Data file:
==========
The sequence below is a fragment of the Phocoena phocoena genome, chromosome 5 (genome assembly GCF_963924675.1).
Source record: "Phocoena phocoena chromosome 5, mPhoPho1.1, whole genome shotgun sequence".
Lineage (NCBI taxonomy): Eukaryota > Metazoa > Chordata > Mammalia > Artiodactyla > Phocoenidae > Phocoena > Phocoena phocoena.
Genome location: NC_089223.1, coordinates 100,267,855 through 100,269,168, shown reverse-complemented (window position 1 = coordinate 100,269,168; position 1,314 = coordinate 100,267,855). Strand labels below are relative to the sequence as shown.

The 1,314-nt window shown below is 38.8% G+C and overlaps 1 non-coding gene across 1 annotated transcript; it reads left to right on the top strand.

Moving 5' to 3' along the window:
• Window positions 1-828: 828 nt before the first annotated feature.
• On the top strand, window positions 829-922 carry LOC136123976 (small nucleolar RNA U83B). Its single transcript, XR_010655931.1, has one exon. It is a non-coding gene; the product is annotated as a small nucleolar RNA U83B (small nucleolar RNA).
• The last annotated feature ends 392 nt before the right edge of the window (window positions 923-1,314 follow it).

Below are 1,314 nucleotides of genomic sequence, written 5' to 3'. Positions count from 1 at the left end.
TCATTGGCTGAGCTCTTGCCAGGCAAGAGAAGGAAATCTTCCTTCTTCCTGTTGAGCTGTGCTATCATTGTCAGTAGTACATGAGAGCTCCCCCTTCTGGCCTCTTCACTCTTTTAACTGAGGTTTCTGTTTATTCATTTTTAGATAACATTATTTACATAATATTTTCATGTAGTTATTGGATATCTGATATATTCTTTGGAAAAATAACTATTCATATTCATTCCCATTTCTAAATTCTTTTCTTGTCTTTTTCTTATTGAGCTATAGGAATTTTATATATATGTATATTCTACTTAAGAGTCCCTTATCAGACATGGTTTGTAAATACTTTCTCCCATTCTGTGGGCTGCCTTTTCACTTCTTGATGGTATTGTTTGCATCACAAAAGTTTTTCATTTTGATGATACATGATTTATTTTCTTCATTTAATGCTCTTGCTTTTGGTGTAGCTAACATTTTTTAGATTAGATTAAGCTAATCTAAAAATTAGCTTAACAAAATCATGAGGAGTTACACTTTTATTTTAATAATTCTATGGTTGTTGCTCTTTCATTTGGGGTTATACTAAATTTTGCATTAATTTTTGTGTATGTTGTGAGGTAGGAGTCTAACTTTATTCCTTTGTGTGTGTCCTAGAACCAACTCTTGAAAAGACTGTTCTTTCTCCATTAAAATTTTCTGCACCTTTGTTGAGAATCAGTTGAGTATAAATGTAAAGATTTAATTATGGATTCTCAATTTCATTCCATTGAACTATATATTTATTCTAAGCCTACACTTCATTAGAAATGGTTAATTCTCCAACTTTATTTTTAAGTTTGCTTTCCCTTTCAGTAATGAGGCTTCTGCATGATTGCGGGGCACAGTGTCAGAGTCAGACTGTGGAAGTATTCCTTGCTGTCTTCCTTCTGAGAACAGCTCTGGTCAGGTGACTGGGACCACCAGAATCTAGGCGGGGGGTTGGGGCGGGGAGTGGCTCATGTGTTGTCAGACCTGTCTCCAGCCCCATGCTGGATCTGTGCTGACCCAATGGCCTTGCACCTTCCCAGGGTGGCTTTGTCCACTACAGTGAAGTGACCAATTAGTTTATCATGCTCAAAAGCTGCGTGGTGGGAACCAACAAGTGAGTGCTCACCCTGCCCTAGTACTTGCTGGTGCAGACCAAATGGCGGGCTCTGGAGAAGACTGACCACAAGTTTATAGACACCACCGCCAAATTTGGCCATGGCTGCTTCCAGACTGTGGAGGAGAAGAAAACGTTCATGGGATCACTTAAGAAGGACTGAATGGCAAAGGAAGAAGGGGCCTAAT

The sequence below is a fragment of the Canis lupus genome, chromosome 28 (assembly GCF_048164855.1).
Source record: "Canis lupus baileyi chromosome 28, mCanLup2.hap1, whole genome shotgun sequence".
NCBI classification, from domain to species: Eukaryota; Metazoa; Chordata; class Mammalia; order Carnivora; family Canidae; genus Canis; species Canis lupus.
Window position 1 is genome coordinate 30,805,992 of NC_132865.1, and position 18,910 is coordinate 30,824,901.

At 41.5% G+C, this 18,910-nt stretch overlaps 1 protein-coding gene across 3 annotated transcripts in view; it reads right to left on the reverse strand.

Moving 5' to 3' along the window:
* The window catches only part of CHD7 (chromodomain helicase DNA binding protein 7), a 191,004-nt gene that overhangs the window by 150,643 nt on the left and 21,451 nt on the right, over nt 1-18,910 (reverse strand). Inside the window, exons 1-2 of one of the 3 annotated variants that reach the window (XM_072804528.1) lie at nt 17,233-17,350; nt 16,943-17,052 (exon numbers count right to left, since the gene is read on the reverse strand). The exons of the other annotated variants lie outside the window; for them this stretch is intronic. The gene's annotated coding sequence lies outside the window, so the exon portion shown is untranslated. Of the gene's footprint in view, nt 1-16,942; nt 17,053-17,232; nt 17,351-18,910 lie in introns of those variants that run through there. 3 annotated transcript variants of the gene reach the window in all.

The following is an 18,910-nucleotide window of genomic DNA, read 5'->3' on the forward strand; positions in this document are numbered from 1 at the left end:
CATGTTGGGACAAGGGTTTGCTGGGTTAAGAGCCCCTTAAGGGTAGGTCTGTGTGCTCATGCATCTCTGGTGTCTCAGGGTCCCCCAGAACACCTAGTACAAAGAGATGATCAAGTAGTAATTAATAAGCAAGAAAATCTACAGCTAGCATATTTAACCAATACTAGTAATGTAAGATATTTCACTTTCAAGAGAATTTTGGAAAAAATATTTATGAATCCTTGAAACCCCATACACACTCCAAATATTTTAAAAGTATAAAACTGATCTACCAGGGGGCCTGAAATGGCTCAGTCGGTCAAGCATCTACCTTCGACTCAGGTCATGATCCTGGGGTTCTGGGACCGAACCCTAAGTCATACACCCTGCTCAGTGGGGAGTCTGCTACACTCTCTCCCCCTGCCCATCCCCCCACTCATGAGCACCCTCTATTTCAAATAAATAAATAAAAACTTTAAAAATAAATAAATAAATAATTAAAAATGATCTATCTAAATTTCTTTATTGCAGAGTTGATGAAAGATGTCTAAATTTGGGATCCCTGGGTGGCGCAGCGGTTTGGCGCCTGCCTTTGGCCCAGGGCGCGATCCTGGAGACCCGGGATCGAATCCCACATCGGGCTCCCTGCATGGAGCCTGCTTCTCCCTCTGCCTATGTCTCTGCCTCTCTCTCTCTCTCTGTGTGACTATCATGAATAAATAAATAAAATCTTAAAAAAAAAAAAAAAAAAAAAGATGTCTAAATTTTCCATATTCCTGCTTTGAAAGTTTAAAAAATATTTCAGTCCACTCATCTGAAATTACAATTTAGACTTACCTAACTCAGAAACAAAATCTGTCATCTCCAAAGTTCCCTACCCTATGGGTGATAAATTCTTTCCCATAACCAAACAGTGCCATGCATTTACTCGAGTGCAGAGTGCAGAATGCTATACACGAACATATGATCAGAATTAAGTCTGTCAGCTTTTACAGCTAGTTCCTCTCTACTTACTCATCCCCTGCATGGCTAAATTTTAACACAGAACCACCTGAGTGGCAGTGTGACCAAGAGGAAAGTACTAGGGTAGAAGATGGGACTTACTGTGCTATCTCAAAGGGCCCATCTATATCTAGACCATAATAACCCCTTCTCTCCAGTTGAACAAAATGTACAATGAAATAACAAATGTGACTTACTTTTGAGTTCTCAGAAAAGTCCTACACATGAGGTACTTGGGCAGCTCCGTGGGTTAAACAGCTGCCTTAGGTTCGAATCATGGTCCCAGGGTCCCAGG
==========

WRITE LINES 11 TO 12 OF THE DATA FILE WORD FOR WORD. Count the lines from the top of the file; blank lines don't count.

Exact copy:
TCATTGGCTGAGCTCTTGCCAGGCAAGAGAAGGAAATCTTCCTTCTTCCTGTTGAGCTGTGCTATCATTGTCAGTAGTACATGAGAGCTCCCCCTTCTGGCCTCTTCACTCTTTTAACTGAGGTTTCTGTTTATTCATTTTTAGATAACATTATTTACATAATATTTTCATGTAGTTATTGGATATCTGATATATTCTTTGGAAAAATAACTATTCATATTCATTCCCATTTCTAAATTCTTTTCTTGTCTTTTTCTTATTGAGCTATAGGAATTTTATATATATGTATATTCTACTTAAGAGTCCCTTATCAGACATGGTTTGTAAATACTTTCTCCCATTCTGTGGGCTGCCTTTTCACTTCTTGATGGTATTGTTTGCATCACAAAAGTTTTTCATTTTGATGATACATGATTTATTTTCTTCATTTAATGCTCTTGCTTTTGGTGTAGCTAACATTTTTTAGATTAGATTAAGCTAATCTAAAAATTAGCTTAACAAAATCATGAGGAGTTACACTTTTATTTTAATAATTCTATGGTTGTTGCTCTTTCATTTGGGGTTATACTAAATTTTGCATTAATTTTTGTGTATGTTGTGAGGTAGGAGTCTAACTTTATTCCTTTGTGTGTGTCCTAGAACCAACTCTTGAAAAGACTGTTCTTTCTCCATTAAAATTTTCTGCACCTTTGTTGAGAATCAGTTGAGTATAAATGTAAAGATTTAATTATGGATTCTCAATTTCATTCCATTGAACTATATATTTATTCTAAGCCTACACTTCATTAGAAATGGTTAATTCTCCAACTTTATTTTTAAGTTTGCTTTCCCTTTCAGTAATGAGGCTTCTGCATGATTGCGGGGCACAGTGTCAGAGTCAGACTGTGGAAGTATTCCTTGCTGTCTTCCTTCTGAGAACAGCTCTGGTCAGGTGACTGGGACCACCAGAATCTAGGCGGGGGGTTGGGGCGGGGAGTGGCTCATGTGTTGTCAGACCTGTCTCCAGCCCCATGCTGGATCTGTGCTGACCCAATGGCCTTGCACCTTCCCAGGGTGGCTTTGTCCACTACAGTGAAGTGACCAATTAGTTTATCATGCTCAAAAGCTGCGTGGTGGGAACCAACAAGTGAGTGCTCACCCTGCCCTAGTACTTGCTGGTGCAGACCAAATGGCGGGCTCTGGAGAAGACTGACCACAAGTTTATAGACACCACCGCCAAATTTGGCCATGGCTGCTTCCAGACTGTGGAGGAGAAGAAAACGTTCATGGGATCACTTAAGAAGGACTGAATGGCAAAGGAAGAAGGGGCCTAAT

The sequence below is a fragment of the Canis lupus genome, chromosome 28 (assembly GCF_048164855.1).